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A motor learning strategy reflects neural circuitry for limb control


During motor skill acquisition, the brain learns a mapping between intended limb motion and requisite muscular forces. We propose that regions where sensory and motor representations overlap are crucial for motor learning. In primary motor cortex, for example, cells that modulate their activity for motor actions at a joint tend to receive input from that same portion of the periphery. We predict that this correspondence reflects a default strategy—a Bayesian prior—in which subjects tend to associate loads at a joint with motion at that joint (local sensorimotor association) when there is ambiguity regarding the nature of the load. As predicted, we found that in the presence of uncertainty, humans inappropriately generalized elbow loads as though they were based on elbow velocity. Generalization improved when we reduced uncertainty by decreasing coupling between elbow velocity and load during training. These results illustrate a key link between motor learning and the underlying neural circuitry.

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Figure 1: The experimental apparatus, target locations and load types.
Figure 2: Reaching movements to the training target with the viscous (left, blue) and interaction (right, red) loads.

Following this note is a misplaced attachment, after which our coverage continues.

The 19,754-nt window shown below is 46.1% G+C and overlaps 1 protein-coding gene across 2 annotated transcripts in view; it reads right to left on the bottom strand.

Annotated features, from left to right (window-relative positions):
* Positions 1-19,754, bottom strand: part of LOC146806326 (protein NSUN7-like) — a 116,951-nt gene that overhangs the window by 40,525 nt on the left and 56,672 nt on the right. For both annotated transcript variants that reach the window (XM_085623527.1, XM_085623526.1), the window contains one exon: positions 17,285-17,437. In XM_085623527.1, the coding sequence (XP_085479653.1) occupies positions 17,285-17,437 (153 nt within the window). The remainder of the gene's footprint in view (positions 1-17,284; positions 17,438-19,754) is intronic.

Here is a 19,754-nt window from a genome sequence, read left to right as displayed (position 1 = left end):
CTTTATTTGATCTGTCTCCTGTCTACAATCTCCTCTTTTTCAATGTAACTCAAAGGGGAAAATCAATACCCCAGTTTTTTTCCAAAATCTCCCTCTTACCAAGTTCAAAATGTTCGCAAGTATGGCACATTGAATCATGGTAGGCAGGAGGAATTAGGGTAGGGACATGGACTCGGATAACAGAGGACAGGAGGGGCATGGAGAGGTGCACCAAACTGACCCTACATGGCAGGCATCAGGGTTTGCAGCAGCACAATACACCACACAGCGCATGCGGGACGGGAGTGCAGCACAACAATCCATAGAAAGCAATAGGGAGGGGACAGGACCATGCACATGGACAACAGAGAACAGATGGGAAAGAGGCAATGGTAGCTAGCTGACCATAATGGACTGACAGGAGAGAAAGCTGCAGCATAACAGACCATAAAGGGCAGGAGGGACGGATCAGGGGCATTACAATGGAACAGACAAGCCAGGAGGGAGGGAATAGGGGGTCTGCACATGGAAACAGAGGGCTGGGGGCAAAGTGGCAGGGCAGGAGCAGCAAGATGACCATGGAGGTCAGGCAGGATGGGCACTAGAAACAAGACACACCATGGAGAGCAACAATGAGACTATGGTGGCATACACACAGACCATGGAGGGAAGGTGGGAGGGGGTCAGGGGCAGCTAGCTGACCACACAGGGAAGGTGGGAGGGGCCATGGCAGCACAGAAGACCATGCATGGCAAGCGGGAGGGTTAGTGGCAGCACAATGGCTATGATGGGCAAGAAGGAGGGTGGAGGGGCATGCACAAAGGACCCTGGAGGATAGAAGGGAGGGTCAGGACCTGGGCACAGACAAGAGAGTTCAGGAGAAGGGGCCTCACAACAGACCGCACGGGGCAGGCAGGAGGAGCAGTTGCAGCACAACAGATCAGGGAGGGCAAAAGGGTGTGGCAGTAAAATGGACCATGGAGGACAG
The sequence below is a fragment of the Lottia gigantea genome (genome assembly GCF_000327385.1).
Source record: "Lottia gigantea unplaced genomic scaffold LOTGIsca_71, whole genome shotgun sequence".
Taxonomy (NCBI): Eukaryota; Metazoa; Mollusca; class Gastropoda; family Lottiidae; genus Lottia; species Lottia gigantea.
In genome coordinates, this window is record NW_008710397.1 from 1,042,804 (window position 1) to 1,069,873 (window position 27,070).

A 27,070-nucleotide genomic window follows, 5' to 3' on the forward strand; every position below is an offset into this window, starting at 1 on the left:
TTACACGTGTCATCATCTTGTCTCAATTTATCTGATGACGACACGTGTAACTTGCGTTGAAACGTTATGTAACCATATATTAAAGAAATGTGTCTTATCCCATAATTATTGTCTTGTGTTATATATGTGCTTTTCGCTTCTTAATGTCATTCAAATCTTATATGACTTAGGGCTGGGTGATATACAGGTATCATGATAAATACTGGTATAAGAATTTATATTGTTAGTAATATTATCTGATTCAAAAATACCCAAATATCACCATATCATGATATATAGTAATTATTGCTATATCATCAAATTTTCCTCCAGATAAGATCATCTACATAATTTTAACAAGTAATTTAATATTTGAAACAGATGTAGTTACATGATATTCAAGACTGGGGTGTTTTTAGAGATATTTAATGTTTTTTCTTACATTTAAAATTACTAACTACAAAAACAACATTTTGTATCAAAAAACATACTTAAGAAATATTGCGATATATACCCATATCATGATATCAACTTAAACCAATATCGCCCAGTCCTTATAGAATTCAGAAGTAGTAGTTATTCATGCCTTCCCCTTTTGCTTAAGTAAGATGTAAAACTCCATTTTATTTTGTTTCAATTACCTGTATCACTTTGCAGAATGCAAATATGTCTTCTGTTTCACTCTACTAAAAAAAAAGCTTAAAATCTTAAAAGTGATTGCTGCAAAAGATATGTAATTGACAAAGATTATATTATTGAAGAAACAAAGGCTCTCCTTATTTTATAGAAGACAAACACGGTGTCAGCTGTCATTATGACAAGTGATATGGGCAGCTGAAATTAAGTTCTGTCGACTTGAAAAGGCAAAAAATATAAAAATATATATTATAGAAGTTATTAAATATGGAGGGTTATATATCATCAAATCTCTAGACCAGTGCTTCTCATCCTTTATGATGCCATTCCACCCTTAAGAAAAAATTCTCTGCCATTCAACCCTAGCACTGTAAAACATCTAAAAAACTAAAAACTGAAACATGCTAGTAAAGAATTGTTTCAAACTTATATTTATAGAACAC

Figure 3: Results from the generalization phase of experiment 1.
Figure 4: Changes in elbow motion during training influences generalization of interaction loads.

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The authors would like to thank D.M. Wolpert and J.R. Flanagan for valuable comments on the manuscript. Financial support was provided by the Natural Sciences and Engineering Research Council and start-up funds from the Faculty of Health Sciences at Queen's University. Salary funding was provided by a Canadian Institutes of Health Research (CIHR) Doctoral Award to K.S. and a CIHR Scholar Award to S.H.S.

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Correspondence to Stephen H. Scott.

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S.H.S. holds a US patent for the robotic device used in these experiments.

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Singh, K., Scott, S. A motor learning strategy reflects neural circuitry for limb control. Nat Neurosci 6, 399–403 (2003).

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